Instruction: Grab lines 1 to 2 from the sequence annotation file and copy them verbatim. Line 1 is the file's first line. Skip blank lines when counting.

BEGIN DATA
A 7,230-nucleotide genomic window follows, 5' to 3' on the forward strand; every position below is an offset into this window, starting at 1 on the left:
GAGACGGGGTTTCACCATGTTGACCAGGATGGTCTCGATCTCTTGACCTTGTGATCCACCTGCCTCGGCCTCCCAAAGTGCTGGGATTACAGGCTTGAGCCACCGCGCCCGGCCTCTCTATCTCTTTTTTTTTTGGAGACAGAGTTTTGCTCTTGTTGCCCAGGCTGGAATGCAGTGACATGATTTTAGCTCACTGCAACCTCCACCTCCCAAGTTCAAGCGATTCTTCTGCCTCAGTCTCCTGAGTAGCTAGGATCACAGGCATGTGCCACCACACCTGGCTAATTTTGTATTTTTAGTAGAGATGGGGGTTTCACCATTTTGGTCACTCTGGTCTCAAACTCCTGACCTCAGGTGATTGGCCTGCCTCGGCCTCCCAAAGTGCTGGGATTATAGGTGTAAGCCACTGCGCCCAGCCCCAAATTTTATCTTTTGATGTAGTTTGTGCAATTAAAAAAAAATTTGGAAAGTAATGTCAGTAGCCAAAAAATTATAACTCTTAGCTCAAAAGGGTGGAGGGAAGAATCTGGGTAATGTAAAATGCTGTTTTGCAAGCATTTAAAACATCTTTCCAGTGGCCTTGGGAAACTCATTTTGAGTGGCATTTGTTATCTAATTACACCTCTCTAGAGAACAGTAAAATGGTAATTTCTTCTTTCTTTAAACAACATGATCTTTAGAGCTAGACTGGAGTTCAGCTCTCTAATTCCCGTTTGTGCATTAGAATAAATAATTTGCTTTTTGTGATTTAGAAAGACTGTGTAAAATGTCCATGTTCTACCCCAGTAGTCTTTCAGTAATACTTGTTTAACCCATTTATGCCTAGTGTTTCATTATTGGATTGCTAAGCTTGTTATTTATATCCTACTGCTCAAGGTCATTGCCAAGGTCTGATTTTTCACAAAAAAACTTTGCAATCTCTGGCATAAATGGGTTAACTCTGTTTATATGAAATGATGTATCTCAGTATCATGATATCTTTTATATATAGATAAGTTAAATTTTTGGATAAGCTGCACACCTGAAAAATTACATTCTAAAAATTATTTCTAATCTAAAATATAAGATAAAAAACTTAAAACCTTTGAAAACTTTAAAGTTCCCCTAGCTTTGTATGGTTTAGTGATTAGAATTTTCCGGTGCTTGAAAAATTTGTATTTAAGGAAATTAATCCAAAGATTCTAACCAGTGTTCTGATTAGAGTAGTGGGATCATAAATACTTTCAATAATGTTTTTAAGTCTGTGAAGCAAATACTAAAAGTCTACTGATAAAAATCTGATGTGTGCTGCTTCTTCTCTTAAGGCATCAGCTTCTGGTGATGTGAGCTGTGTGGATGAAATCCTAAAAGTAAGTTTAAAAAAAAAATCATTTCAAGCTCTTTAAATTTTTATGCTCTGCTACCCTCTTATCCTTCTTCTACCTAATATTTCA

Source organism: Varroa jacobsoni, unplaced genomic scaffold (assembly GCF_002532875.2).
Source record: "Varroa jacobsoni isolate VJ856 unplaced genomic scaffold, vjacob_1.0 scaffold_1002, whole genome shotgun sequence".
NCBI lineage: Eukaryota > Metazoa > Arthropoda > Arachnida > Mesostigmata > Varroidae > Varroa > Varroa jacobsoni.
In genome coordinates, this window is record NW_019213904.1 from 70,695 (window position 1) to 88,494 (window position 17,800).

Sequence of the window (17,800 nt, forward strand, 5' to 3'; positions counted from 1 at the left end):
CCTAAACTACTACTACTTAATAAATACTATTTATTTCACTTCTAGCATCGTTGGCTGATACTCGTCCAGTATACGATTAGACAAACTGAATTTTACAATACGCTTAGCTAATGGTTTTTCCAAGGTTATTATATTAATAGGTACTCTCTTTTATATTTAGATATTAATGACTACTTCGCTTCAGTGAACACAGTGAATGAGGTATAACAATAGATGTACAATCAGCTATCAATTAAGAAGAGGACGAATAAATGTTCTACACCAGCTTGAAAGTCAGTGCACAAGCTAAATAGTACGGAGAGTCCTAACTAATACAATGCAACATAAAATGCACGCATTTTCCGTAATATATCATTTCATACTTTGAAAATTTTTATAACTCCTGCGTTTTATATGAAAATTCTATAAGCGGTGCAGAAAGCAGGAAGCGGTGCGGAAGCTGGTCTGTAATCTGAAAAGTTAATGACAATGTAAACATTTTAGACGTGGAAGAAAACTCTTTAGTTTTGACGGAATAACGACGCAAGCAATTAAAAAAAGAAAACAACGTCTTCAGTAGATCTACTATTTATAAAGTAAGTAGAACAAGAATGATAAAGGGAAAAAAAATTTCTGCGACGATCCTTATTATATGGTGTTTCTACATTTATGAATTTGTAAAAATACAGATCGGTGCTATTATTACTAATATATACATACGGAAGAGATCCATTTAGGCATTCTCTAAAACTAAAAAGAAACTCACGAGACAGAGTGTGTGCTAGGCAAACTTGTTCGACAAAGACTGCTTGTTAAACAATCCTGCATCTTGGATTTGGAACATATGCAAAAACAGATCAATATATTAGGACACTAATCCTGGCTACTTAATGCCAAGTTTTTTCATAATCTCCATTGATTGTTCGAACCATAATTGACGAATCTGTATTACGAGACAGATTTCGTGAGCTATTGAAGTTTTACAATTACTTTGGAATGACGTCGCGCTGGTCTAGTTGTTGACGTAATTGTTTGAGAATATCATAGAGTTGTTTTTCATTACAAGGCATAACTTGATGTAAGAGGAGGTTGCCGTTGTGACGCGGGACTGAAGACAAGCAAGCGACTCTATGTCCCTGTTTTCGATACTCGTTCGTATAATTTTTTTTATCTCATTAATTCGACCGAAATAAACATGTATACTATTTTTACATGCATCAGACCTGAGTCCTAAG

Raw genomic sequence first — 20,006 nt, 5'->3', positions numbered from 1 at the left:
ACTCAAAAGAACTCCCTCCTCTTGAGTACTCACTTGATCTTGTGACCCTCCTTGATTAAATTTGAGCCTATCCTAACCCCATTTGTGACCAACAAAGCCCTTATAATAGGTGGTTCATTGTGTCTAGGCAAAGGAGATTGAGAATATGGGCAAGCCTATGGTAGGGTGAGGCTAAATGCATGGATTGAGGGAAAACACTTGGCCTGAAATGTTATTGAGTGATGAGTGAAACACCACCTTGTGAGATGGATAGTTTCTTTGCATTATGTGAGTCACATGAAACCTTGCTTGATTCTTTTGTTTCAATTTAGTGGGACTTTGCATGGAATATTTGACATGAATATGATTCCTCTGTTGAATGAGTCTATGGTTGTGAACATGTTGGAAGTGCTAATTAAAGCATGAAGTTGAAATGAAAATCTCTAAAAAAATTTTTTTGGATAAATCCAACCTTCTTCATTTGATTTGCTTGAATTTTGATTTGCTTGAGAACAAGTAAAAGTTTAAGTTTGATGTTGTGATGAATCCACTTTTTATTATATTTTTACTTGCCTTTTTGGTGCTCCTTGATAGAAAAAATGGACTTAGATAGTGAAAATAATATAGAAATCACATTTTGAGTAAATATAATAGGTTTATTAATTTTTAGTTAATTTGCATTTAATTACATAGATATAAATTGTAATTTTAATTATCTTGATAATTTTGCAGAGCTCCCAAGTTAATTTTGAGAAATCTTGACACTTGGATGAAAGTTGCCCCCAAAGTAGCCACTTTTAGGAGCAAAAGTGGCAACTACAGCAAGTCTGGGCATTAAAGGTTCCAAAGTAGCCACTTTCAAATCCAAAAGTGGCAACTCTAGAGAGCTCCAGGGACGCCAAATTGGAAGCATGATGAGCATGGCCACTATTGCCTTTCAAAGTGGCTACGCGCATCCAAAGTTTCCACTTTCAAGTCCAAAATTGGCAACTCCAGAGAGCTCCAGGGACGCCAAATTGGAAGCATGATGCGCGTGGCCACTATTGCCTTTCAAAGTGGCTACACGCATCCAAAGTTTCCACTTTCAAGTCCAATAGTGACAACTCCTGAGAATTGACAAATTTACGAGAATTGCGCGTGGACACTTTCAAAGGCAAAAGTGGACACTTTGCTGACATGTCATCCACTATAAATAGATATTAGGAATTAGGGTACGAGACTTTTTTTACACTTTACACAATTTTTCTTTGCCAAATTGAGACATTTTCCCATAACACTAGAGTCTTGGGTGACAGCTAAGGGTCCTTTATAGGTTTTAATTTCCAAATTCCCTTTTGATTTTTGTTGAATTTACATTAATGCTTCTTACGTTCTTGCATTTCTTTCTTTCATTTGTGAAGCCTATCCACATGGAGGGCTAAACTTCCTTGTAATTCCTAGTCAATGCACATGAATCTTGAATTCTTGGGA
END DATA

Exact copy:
A 7,230-nucleotide genomic window follows, 5' to 3' on the forward strand; every position below is an offset into this window, starting at 1 on the left:
GAGACGGGGTTTCACCATGTTGACCAGGATGGTCTCGATCTCTTGACCTTGTGATCCACCTGCCTCGGCCTCCCAAAGTGCTGGGATTACAGGCTTGAGCCACCGCGCCCGGCCTCTCTATCTCTTTTTTTTTTGGAGACAGAGTTTTGCTCTTGTTGCCCAGGCTGGAATGCAGTGACATGATTTTAGCTCACTGCAACCTCCACCTCCCAAGTTCAAGCGATTCTTCTGCCTCAGTCTCCTGAGTAGCTAGGATCACAGGCATGTGCCACCACACCTGGCTAATTTTGTATTTTTAGTAGAGATGGGGGTTTCACCATTTTGGTCACTCTGGTCTCAAACTCCTGACCTCAGGTGATTGGCCTGCCTCGGCCTCCCAAAGTGCTGGGATTATAGGTGTAAGCCACTGCGCCCAGCCCCAAATTTTATCTTTTGATGTAGTTTGTGCAATTAAAAAAAAATTTGGAAAGTAATGTCAGTAGCCAAAAAATTATAACTCTTAGCTCAAAAGGGTGGAGGGAAGAATCTGGGTAATGTAAAATGCTGTTTTGCAAGCATTTAAAACATCTTTCCAGTGGCCTTGGGAAACTCATTTTGAGTGGCATTTGTTATCTAATTACACCTCTCTAGAGAACAGTAAAATGGTAATTTCTTCTTTCTTTAAACAACATGATCTTTAGAGCTAGACTGGAGTTCAGCTCTCTAATTCCCGTTTGTGCATTAGAATAAATAATTTGCTTTTTGTGATTTAGAAAGACTGTGTAAAATGTCCATGTTCTACCCCAGTAGTCTTTCAGTAATACTTGTTTAACCCATTTATGCCTAGTGTTTCATTATTGGATTGCTAAGCTTGTTATTTATATCCTACTGCTCAAGGTCATTGCCAAGGTCTGATTTTTCACAAAAAAACTTTGCAATCTCTGGCATAAATGGGTTAACTCTGTTTATATGAAATGATGTATCTCAGTATCATGATATCTTTTATATATAGATAAGTTAAATTTTTGGATAAGCTGCACACCTGAAAAATTACATTCTAAAAATTATTTCTAATCTAAAATATAAGATAAAAAACTTAAAACCTTTGAAAACTTTAAAGTTCCCCTAGCTTTGTATGGTTTAGTGATTAGAATTTTCCGGTGCTTGAAAAATTTGTATTTAAGGAAATTAATCCAAAGATTCTAACCAGTGTTCTGATTAGAGTAGTGGGATCATAAATACTTTCAATAATGTTTTTAAGTCTGTGAAGCAAATACTAAAAGTCTACTGATAAAAATCTGATGTGTGCTGCTTCTTCTCTTAAGGCATCAGCTTCTGGTGATGTGAGCTGTGTGGATGAAATCCTAAAAGTAAGTTTAAAAAAAAAATCATTTCAAGCTCTTTAAATTTTTATGCTCTGCTACCCTCTTATCCTTCTTCTACCTAATATTTCA